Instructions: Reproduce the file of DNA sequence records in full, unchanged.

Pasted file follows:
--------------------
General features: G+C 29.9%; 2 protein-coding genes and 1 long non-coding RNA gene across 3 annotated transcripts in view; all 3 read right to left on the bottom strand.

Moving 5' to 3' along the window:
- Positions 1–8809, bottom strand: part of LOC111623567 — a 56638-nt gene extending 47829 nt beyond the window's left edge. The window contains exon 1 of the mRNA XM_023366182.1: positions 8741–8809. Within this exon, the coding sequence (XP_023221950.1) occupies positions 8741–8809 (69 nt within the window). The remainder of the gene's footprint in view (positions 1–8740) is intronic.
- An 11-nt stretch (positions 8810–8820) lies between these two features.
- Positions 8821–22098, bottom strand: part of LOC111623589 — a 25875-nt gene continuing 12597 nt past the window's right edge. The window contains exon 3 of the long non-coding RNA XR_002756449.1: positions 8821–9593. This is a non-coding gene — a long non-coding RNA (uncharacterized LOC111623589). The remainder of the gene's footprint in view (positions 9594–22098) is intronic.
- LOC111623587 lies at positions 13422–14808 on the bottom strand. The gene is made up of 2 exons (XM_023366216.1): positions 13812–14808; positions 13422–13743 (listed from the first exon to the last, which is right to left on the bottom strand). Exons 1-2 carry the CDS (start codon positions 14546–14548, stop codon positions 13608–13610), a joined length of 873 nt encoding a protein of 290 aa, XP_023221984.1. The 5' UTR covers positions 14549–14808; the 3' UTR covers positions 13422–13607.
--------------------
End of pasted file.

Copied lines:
General features: G+C 29.9%; 2 protein-coding genes and 1 long non-coding RNA gene across 3 annotated transcripts in view; all 3 read right to left on the bottom strand.

Moving 5' to 3' along the window:
- Positions 1–8809, bottom strand: part of LOC111623567 — a 56638-nt gene extending 47829 nt beyond the window's left edge. The window contains exon 1 of the mRNA XM_023366182.1: positions 8741–8809. Within this exon, the coding sequence (XP_023221950.1) occupies positions 8741–8809 (69 nt within the window). The remainder of the gene's footprint in view (positions 1–8740) is intronic.
- An 11-nt stretch (positions 8810–8820) lies between these two features.
- Positions 8821–22098, bottom strand: part of LOC111623589 — a 25875-nt gene continuing 12597 nt past the window's right edge. The window contains exon 3 of the long non-coding RNA XR_002756449.1: positions 8821–9593. This is a non-coding gene — a long non-coding RNA (uncharacterized LOC111623589). The remainder of the gene's footprint in view (positions 9594–22098) is intronic.
- LOC111623587 lies at positions 13422–14808 on the bottom strand. The gene is made up of 2 exons (XM_023366216.1): positions 13812–14808; positions 13422–13743 (listed from the first exon to the last, which is right to left on the bottom strand). Exons 1-2 carry the CDS (start codon positions 14546–14548, stop codon positions 13608–13610), a joined length of 873 nt encoding a protein of 290 aa, XP_023221984.1. The 5' UTR covers positions 14549–14808; the 3' UTR covers positions 13422–13607.